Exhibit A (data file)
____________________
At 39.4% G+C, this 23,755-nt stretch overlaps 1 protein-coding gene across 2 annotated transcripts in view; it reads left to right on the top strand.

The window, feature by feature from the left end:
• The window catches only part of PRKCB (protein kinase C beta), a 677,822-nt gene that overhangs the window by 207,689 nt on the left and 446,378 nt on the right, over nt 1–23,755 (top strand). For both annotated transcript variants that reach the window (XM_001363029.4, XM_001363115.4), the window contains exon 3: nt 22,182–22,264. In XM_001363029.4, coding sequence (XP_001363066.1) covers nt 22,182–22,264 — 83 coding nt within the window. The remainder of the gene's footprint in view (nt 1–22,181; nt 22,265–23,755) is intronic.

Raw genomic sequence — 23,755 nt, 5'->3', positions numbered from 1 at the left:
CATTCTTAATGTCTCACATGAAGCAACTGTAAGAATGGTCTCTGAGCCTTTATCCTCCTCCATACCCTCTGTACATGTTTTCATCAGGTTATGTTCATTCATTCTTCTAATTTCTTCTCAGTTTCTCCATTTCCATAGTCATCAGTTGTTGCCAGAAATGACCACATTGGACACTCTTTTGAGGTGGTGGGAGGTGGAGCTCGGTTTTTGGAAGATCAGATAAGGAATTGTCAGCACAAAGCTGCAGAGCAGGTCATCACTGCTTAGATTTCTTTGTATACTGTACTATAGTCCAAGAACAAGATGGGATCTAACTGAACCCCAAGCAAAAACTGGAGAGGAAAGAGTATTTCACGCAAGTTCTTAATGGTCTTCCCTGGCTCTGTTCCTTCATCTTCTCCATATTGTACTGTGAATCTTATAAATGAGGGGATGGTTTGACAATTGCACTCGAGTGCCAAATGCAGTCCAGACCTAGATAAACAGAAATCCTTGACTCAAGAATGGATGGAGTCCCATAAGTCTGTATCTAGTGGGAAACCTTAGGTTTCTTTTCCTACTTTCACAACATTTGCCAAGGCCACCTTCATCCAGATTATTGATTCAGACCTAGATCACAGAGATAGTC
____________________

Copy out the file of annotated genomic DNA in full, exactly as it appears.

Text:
At 39.4% G+C, this 23,755-nt stretch overlaps 1 protein-coding gene across 2 annotated transcripts in view; it reads left to right on the top strand.

The window, feature by feature from the left end:
• The window catches only part of PRKCB (protein kinase C beta), a 677,822-nt gene that overhangs the window by 207,689 nt on the left and 446,378 nt on the right, over nt 1–23,755 (top strand). For both annotated transcript variants that reach the window (XM_001363029.4, XM_001363115.4), the window contains exon 3: nt 22,182–22,264. In XM_001363029.4, coding sequence (XP_001363066.1) covers nt 22,182–22,264 — 83 coding nt within the window. The remainder of the gene's footprint in view (nt 1–22,181; nt 22,265–23,755) is intronic.

Raw genomic sequence — 23,755 nt, 5'->3', positions numbered from 1 at the left:
CATTCTTAATGTCTCACATGAAGCAACTGTAAGAATGGTCTCTGAGCCTTTATCCTCCTCCATACCCTCTGTACATGTTTTCATCAGGTTATGTTCATTCATTCTTCTAATTTCTTCTCAGTTTCTCCATTTCCATAGTCATCAGTTGTTGCCAGAAATGACCACATTGGACACTCTTTTGAGGTGGTGGGAGGTGGAGCTCGGTTTTTGGAAGATCAGATAAGGAATTGTCAGCACAAAGCTGCAGAGCAGGTCATCACTGCTTAGATTTCTTTGTATACTGTACTATAGTCCAAGAACAAGATGGGATCTAACTGAACCCCAAGCAAAAACTGGAGAGGAAAGAGTATTTCACGCAAGTTCTTAATGGTCTTCCCTGGCTCTGTTCCTTCATCTTCTCCATATTGTACTGTGAATCTTATAAATGAGGGGATGGTTTGACAATTGCACTCGAGTGCCAAATGCAGTCCAGACCTAGATAAACAGAAATCCTTGACTCAAGAATGGATGGAGTCCCATAAGTCTGTATCTAGTGGGAAACCTTAGGTTTCTTTTCCTACTTTCACAACATTTGCCAAGGCCACCTTCATCCAGATTATTGATTCAGACCTAGATCACAGAGATAGTC